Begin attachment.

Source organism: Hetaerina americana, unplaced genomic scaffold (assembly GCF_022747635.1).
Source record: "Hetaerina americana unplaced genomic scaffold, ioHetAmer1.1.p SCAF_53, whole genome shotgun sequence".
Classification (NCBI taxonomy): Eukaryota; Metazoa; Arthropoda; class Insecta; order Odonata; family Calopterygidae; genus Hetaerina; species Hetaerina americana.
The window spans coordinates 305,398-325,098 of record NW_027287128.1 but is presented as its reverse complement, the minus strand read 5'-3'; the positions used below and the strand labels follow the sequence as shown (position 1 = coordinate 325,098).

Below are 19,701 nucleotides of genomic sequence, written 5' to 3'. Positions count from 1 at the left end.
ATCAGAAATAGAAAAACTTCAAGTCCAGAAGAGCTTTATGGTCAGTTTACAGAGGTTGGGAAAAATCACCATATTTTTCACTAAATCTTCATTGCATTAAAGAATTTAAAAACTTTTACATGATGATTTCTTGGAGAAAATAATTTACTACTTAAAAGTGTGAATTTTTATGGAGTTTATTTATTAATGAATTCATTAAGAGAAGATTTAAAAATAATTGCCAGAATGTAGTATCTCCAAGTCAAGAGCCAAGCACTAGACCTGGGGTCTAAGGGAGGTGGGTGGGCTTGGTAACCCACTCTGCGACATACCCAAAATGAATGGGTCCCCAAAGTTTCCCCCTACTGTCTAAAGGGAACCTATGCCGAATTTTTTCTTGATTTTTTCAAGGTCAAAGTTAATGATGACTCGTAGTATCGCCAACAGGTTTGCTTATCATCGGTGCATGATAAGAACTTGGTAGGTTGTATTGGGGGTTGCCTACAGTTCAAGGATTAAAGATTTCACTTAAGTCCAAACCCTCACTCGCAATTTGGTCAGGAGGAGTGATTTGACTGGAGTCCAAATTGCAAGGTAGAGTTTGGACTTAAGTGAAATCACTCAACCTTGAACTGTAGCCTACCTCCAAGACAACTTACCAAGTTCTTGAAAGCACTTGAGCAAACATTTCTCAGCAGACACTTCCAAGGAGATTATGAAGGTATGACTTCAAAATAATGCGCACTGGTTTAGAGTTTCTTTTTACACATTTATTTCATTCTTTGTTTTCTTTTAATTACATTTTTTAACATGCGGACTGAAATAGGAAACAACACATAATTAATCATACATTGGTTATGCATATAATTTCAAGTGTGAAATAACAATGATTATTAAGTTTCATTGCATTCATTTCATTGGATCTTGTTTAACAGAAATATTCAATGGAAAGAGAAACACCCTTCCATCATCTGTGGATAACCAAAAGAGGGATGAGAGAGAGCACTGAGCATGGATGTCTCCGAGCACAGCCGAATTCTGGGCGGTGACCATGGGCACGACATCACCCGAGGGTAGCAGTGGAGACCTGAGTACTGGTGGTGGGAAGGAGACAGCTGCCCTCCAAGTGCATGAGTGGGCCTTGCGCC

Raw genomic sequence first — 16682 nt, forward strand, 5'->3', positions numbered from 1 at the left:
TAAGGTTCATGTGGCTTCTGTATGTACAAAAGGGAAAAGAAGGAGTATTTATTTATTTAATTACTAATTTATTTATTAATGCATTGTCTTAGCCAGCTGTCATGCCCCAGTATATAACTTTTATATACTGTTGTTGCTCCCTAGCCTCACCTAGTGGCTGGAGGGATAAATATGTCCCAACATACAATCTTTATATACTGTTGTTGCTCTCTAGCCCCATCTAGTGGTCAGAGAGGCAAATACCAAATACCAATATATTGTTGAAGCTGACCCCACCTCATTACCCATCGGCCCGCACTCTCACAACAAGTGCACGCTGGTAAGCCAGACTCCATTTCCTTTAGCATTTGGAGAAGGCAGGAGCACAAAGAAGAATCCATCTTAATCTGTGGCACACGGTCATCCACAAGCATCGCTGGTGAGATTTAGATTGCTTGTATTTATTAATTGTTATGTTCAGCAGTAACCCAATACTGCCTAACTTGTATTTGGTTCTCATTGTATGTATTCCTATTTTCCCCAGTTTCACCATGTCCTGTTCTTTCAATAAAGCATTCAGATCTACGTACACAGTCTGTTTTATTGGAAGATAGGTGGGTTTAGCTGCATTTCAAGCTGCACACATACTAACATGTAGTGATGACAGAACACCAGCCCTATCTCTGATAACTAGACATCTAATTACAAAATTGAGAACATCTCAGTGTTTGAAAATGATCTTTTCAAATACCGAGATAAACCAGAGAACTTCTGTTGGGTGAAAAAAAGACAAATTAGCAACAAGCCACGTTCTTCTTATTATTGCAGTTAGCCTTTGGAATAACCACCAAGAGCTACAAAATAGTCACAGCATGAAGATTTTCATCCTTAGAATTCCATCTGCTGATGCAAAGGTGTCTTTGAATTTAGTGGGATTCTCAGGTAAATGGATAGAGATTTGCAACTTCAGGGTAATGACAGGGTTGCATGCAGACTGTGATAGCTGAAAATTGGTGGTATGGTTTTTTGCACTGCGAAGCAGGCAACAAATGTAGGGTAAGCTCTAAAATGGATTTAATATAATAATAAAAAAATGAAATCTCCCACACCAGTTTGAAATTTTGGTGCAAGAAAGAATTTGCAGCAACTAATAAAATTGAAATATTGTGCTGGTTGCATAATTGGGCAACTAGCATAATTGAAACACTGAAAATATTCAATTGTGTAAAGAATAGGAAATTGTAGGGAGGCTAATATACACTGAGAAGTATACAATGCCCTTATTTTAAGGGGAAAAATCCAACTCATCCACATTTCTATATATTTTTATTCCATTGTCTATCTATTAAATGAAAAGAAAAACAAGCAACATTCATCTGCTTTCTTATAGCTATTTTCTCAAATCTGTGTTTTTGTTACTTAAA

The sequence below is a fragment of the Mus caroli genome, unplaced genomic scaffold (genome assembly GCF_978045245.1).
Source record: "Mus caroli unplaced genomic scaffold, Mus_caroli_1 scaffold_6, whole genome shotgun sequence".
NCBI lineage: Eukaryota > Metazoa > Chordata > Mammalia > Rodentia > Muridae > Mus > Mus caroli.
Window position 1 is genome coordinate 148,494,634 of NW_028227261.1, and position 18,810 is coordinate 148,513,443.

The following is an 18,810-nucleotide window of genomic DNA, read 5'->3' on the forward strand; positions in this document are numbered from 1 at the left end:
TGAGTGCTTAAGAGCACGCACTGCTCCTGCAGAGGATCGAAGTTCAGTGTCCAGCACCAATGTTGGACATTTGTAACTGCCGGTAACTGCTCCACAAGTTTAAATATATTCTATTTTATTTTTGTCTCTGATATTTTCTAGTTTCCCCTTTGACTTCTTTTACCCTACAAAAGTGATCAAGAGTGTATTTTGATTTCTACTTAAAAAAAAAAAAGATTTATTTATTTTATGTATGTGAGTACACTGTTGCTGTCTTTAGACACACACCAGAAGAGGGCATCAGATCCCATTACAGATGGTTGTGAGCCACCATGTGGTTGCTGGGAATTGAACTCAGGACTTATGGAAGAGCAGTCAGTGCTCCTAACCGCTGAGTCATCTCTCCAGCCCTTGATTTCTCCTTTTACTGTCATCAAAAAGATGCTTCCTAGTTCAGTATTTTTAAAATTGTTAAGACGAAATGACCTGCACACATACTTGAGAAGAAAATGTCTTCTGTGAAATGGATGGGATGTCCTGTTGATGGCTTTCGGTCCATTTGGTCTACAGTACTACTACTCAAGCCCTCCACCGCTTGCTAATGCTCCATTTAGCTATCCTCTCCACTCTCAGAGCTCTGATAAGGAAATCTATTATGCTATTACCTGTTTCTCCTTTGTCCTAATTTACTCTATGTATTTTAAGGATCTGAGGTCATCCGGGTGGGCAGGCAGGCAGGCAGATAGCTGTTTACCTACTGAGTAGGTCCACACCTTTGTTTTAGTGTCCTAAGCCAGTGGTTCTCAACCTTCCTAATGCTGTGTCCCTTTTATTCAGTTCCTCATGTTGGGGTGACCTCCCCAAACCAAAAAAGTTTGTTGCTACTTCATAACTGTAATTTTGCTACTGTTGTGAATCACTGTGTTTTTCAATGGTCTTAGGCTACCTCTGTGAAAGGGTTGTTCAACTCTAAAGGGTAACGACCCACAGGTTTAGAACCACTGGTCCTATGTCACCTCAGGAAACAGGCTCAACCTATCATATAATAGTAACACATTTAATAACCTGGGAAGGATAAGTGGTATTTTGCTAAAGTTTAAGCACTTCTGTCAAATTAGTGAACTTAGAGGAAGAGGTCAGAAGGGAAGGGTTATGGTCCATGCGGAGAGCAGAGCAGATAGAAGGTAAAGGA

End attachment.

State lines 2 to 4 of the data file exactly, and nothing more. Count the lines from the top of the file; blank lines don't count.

Source record: "Hetaerina americana unplaced genomic scaffold, ioHetAmer1.1.p SCAF_53, whole genome shotgun sequence".
Classification (NCBI taxonomy): Eukaryota; Metazoa; Arthropoda; class Insecta; order Odonata; family Calopterygidae; genus Hetaerina; species Hetaerina americana.
The window spans coordinates 305,398-325,098 of record NW_027287128.1 but is presented as its reverse complement, the minus strand read 5'-3'; the positions used below and the strand labels follow the sequence as shown (position 1 = coordinate 325,098).